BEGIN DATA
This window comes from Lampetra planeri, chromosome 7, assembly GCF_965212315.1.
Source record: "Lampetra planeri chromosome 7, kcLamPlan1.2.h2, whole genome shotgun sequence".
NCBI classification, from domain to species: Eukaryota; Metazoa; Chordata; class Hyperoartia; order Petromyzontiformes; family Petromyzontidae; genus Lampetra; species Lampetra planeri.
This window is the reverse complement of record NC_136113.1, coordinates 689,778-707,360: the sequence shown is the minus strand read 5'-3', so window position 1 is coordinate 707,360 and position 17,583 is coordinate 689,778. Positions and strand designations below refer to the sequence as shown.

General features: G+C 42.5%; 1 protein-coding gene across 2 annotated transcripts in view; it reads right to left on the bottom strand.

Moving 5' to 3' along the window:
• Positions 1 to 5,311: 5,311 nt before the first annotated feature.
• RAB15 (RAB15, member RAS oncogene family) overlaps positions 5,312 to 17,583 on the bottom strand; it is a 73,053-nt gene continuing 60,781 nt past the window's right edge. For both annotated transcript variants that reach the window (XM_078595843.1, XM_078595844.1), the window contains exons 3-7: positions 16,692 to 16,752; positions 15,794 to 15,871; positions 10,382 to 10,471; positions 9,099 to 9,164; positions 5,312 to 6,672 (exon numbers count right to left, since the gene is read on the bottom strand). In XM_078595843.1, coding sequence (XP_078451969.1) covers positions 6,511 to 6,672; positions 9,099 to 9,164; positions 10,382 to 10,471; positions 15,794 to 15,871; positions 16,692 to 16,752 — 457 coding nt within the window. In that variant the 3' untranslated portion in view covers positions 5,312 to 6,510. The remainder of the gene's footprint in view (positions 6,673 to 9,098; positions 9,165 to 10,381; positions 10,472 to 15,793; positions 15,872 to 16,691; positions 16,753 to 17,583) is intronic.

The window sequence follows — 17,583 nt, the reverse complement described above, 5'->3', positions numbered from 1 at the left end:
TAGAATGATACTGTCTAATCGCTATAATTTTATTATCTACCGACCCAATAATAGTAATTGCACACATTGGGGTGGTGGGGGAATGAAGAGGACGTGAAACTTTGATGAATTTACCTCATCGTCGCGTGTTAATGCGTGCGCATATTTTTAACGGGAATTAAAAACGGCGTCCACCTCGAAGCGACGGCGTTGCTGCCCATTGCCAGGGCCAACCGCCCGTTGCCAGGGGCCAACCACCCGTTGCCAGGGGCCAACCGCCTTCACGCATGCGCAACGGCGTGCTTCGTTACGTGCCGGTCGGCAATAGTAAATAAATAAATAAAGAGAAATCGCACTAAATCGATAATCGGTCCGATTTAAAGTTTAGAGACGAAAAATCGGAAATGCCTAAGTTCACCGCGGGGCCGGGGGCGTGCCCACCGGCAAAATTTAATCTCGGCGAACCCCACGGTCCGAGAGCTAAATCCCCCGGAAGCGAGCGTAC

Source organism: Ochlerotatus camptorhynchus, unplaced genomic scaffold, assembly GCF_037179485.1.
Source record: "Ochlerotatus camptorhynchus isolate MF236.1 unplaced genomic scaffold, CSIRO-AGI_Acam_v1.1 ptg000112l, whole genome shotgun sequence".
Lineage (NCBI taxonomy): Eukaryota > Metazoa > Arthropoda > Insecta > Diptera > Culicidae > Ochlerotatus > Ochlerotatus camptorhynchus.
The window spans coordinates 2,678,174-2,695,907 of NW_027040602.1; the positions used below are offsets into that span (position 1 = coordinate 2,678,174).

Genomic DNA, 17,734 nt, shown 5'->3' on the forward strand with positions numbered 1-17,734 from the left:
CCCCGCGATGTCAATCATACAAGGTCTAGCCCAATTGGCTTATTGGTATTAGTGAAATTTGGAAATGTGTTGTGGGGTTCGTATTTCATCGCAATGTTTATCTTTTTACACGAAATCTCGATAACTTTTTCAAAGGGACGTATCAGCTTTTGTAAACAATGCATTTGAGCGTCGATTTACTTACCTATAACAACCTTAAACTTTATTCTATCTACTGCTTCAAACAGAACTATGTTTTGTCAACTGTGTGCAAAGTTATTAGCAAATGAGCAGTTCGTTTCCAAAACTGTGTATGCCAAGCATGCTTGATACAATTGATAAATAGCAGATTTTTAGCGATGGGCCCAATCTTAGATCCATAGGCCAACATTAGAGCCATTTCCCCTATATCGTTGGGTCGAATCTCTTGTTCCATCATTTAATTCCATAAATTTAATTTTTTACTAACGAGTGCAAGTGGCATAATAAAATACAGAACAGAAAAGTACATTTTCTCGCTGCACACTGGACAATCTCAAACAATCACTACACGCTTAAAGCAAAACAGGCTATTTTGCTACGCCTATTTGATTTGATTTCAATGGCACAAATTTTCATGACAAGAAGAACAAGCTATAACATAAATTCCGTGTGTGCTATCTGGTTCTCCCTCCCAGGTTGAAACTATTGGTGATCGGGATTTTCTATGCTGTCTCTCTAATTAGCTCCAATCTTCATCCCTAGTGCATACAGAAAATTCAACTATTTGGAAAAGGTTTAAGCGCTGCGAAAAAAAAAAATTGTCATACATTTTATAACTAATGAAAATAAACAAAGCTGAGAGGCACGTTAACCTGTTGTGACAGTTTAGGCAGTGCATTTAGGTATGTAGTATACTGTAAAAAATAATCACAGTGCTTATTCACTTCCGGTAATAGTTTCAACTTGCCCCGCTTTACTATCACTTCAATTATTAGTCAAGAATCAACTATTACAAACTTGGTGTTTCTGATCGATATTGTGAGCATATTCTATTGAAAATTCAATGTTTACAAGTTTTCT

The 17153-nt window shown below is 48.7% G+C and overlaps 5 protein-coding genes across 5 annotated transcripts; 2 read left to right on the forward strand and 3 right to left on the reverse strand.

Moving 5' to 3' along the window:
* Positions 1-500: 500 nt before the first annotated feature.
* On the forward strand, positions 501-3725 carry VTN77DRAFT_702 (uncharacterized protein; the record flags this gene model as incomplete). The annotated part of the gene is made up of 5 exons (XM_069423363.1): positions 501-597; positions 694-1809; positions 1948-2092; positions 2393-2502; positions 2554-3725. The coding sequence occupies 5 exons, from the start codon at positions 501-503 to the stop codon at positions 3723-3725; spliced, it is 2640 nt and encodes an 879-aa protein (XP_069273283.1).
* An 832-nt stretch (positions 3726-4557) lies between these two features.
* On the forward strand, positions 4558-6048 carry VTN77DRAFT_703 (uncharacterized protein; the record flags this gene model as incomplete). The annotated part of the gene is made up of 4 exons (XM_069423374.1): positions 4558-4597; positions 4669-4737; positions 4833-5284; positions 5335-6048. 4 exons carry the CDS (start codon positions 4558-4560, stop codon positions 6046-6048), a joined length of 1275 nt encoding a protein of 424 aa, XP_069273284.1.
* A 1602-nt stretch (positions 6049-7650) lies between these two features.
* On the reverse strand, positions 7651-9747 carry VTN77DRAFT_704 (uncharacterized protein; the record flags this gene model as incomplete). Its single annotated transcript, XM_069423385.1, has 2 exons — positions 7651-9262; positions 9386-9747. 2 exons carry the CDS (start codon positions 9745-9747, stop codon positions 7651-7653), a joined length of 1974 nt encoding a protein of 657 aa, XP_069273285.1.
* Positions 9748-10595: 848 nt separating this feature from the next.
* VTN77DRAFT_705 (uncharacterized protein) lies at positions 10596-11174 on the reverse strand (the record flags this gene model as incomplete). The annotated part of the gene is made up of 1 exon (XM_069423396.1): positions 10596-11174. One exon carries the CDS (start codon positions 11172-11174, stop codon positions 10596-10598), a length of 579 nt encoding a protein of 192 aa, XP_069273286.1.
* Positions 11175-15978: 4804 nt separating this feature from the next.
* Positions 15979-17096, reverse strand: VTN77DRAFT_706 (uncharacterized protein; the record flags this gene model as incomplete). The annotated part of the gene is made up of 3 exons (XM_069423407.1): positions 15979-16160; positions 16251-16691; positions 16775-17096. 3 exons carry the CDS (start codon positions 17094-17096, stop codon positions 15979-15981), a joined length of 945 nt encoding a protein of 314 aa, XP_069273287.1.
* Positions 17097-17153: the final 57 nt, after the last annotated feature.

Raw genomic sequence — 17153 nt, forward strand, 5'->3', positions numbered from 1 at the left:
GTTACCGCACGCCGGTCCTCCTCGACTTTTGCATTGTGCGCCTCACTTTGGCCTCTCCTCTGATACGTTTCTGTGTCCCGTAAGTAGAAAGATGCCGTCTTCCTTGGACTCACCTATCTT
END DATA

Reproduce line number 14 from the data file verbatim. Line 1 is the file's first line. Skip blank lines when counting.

The window spans coordinates 2,678,174-2,695,907 of NW_027040602.1; the positions used below are offsets into that span (position 1 = coordinate 2,678,174).